Modeling breathing-zone concentrations of airborne contaminants generated during compressed air spray painting.
Flynn-MR; Gatano-BL; McKernan-JL; Dunn-KH; Blazicko-BA; Carlton-GN
Ann Occup Hyg 1999 Jan; 43(1):67-76
This paper presents a mathematical model to predict breathing-zone concentrations of airborne contaminants generated during compressed air spray painting in cross-flow ventilated booths. The model focuses on characterizing the generation and transport of overspray mist. It extends previous work on conventional spray guns to include exposures generated by HVLP guns. Dimensional analysis and scale model wind-tunnel studies are employed using non-volatile oils, instead of paint, to produce empirical equations for estimating exposure to total mass. Results indicate that a dimensionless breathing zone concentration is a nonlinear function of the ratio of momentum flux of air from the spray gun to the momentum flux of air passing through the projected area of the worker's body. The orientation of the spraying operation within the booth is also very significant. The exposure model requires an estimate of the contaminant generation rate, which is approximated by a simple impactor model. The results represent an initial step in the construction of more realistic models capable of predicting exposure as a mathematical function of the governing parameters.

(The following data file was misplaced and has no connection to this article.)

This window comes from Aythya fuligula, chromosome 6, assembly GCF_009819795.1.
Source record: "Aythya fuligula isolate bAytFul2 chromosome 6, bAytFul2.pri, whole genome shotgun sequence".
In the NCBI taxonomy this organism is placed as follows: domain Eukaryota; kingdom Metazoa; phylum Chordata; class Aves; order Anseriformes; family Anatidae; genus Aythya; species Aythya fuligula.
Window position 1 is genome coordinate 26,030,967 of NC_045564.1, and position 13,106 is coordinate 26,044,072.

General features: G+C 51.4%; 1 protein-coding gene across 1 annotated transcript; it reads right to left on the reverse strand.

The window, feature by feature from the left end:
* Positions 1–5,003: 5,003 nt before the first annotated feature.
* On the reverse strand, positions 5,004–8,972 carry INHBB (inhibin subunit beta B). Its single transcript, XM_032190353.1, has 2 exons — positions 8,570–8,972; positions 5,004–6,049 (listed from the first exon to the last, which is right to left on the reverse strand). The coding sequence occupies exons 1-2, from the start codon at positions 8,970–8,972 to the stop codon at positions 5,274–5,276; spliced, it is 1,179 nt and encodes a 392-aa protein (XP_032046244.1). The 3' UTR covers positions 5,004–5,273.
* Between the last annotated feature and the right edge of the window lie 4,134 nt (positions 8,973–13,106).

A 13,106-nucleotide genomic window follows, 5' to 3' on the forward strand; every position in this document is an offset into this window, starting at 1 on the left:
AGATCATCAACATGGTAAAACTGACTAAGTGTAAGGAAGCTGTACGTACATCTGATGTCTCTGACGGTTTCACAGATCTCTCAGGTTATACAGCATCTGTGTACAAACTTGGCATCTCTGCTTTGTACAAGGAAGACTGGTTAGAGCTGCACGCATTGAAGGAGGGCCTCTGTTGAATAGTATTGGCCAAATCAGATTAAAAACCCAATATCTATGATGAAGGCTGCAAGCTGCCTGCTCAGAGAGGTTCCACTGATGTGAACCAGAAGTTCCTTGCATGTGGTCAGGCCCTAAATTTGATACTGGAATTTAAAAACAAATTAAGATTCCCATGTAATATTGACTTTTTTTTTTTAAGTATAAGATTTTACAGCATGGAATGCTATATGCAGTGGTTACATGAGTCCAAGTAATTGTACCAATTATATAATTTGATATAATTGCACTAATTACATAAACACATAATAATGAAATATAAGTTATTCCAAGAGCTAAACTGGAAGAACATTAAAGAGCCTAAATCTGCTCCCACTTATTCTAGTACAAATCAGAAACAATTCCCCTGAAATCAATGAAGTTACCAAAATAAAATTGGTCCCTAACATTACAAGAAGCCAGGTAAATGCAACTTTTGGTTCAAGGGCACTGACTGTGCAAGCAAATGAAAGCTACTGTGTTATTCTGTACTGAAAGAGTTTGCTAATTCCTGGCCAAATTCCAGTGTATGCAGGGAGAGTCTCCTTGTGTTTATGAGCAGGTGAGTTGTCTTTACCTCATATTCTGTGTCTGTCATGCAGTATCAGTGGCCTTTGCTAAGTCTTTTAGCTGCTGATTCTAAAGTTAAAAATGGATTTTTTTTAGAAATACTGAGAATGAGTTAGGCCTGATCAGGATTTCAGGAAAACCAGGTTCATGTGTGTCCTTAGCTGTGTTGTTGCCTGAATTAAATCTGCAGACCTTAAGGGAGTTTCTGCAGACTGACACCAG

Painters; Inhalants; Air-flow; Fluid-mechanics; Mathematical-models; Spraying-booths; Spray-painting
Department of Environmental Sciences and Engineering, University of North Carolina, Chapel Hill 27599-7400
Other Occupational Concerns; Grants-other
Annals of Occupational Hygiene
University of North Carolina Chapel Hill, Chapel Hill, North Carolina